Out & About: ‘Legally Blonde,’ Orli Shaham open seasons
The sun has just entered its six-month passage below the celestial equator, marking the astronomical start of fall. Concurrently, several of the region’s major arts producers have entered their fall-winter-spring seasons.
In South Portland, Lyric Music Theater is off to a sensational start with “Legally Blonde,” one of the biggest and finest productions this topnotch community company has ever offered.
Portland Symphony Orchestra, under the baton of maestro Robert Moody, opens its 2013-2014 season with two performances of a program featuring Orli Shaham as guest soloist in Ludwig van Beethoven’s Piano Concerto No. 4.
Bluegrass is never in or out of season at One Longfellow Square; it’s a recurring feature of this delightful Portland music room. OLS has lined up an all-star roster of local bluegrass artists for a benefit concert this Friday.
OMG it’s cute. Like totally entertaining.
Those are among the expected – and well-deserved – responses to “Legally Blonde,” the Broadway musical version of the 2001 Hollywood film of the same name, based on the novel by Amanda Brown. “Legally Blonde” was a big hit on the silver screen and now the stage musical is becoming equally popular.
The musical has a book by Heather Hach and score by Nell Benjamin and Lawrence O’Keefe. It opened on Broadway in 2007 and garnered seven Tony nominations. It’s had several national tours and has become a favorite of regional companies, both professional and community. Lyric Music Theater is currently running a superb community production of this show through Oct. 5 in South Portland.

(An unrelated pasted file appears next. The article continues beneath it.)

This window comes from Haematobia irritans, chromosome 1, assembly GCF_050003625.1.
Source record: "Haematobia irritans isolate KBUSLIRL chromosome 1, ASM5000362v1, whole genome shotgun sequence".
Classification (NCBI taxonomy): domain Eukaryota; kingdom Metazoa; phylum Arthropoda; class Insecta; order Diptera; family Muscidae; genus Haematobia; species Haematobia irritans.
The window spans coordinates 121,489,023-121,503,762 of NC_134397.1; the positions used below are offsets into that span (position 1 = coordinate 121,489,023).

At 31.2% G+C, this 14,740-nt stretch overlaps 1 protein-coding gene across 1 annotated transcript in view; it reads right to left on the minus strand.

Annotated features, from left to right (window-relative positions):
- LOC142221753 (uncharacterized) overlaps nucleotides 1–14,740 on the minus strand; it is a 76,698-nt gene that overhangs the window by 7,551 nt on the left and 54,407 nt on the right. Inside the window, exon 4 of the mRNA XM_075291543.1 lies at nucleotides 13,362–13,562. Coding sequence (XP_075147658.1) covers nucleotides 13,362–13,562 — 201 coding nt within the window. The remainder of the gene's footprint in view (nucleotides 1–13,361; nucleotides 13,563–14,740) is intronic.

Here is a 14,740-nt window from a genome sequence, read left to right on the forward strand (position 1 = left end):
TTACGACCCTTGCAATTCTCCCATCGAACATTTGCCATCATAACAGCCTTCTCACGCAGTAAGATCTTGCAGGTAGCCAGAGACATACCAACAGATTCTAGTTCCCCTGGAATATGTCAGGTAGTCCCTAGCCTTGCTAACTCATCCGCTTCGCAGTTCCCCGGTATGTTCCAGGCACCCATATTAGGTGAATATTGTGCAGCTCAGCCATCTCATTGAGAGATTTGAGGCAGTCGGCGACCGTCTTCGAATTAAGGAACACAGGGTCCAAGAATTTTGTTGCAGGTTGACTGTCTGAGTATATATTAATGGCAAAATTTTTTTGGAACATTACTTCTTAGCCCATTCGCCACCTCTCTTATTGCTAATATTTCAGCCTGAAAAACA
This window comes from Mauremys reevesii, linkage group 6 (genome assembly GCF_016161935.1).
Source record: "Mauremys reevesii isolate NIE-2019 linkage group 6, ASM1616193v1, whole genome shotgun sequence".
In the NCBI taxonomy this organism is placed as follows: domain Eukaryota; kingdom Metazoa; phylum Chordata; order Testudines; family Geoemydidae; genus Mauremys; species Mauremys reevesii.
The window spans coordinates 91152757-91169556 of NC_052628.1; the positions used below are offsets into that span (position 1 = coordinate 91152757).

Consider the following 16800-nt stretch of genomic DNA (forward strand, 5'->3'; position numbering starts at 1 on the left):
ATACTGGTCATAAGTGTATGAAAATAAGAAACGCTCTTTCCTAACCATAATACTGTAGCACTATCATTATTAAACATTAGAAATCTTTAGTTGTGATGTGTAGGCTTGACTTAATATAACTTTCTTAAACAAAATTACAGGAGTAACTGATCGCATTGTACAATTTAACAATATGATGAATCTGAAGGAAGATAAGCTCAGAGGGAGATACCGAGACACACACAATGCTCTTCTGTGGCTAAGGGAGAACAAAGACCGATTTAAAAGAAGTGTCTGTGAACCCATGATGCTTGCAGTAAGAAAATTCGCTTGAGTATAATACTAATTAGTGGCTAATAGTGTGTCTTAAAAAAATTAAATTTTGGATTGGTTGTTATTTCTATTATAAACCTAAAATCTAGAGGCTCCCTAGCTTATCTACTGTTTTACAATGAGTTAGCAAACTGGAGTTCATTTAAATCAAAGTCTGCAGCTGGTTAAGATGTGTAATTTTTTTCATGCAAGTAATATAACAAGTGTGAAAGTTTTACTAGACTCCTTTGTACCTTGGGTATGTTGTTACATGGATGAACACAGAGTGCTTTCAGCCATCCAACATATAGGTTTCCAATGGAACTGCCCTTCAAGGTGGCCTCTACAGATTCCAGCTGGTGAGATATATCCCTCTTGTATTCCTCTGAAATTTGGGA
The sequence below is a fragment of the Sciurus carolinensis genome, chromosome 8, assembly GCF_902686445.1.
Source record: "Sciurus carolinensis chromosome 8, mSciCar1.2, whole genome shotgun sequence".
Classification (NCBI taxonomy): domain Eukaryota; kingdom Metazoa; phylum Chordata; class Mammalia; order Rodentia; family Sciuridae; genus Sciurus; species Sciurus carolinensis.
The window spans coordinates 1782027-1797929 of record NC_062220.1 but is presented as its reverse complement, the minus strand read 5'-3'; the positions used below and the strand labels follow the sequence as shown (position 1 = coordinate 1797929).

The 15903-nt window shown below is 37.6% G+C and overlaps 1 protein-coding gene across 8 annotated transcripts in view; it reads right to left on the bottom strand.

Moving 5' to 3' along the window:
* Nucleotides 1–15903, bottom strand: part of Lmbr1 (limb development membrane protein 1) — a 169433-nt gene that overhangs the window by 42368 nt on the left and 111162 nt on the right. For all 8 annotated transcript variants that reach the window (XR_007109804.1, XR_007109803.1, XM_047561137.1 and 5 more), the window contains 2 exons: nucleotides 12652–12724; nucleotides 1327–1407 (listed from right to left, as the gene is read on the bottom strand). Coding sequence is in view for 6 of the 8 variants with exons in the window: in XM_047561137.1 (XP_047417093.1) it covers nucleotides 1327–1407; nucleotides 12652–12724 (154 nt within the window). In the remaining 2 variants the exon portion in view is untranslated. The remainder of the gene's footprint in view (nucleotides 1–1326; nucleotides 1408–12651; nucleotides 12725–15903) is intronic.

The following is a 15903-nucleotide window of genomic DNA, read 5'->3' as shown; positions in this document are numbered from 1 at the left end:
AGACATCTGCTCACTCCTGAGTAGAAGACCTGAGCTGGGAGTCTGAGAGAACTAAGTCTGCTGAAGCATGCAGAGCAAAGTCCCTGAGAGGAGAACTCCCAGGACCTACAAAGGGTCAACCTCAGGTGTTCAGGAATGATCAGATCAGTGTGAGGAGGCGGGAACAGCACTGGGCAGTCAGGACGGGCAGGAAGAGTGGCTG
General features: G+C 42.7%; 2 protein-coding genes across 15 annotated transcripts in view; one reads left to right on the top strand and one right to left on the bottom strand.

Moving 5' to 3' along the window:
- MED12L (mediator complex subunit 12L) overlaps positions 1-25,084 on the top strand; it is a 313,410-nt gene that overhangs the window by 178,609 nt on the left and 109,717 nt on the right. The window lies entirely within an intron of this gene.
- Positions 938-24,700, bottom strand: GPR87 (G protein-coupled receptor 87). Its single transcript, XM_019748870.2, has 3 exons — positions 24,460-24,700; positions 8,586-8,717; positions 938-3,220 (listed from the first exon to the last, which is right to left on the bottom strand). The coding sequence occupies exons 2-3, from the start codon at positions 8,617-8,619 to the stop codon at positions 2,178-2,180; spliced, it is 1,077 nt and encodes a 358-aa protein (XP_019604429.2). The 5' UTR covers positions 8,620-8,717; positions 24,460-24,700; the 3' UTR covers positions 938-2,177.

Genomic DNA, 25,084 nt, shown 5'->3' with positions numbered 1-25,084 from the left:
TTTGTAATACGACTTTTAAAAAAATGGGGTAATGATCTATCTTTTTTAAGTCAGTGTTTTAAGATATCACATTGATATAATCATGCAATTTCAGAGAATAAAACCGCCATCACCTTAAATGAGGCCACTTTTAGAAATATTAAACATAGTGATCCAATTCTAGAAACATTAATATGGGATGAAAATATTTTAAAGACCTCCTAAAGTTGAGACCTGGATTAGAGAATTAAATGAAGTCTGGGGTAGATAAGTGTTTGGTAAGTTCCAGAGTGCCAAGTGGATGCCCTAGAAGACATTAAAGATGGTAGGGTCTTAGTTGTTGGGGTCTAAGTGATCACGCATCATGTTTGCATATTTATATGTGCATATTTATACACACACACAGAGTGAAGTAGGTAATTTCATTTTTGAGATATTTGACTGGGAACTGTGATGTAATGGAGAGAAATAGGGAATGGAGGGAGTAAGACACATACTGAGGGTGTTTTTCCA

I’ve seen “Legally Blonde” three times before, and I’m very impressed with how the show affects me on several levels. For starters, there’s the fish-out-of-water comic story of an air-headed Southern California valley girl who ventures east to the hallowed halls of Harvard Law School. After the laughter from the obvious jokes has subsided, there’s a second story of a “dumb blonde” who spectacularly succeeds in a brainy game that was never intended for her.
And on the third level there’s the story of a young woman who discovers that she possesses an inner loveliness that’s fully equal to her super-abundant superficial beauty.
Two young women of Lyric are proudly strutting their stuff in this show. Most obviously there’s Rachel Liftman in the title role. A welcome newcomer to Lyric, Liftman exudes beauty, brains and heart – and projects these qualities to the far corners of the auditorium.
Lyric boasts another young woman whose talents shine in this production. Director Celeste Green – who is excellent playing ingenue roles herself – takes the helm for “Legally Blonde” as director and choreographer. It’s a formidable undertaking, with the large cast and many changes of scene and costume. The choreography alone would be a daunting job, and Green manages both with aplomb. (Plus she was elected president of the board of trustees at Lyric’s June annual meeting.)
She gets lots of help from the cast, of course. Top supporting actor is Amy Torrey playing a lovelorn hairdresser, Brandon Pullen as her beau and Sean St. Louis-Farrelly as a sleazy law professor. Other notables include Abigail Ackley and Kelsie Camire, leading a “Greek chorus” of sorority sisters, Tommy Waltz, Bryan Robicheau, Heather Libby and Holly Hinchliffe.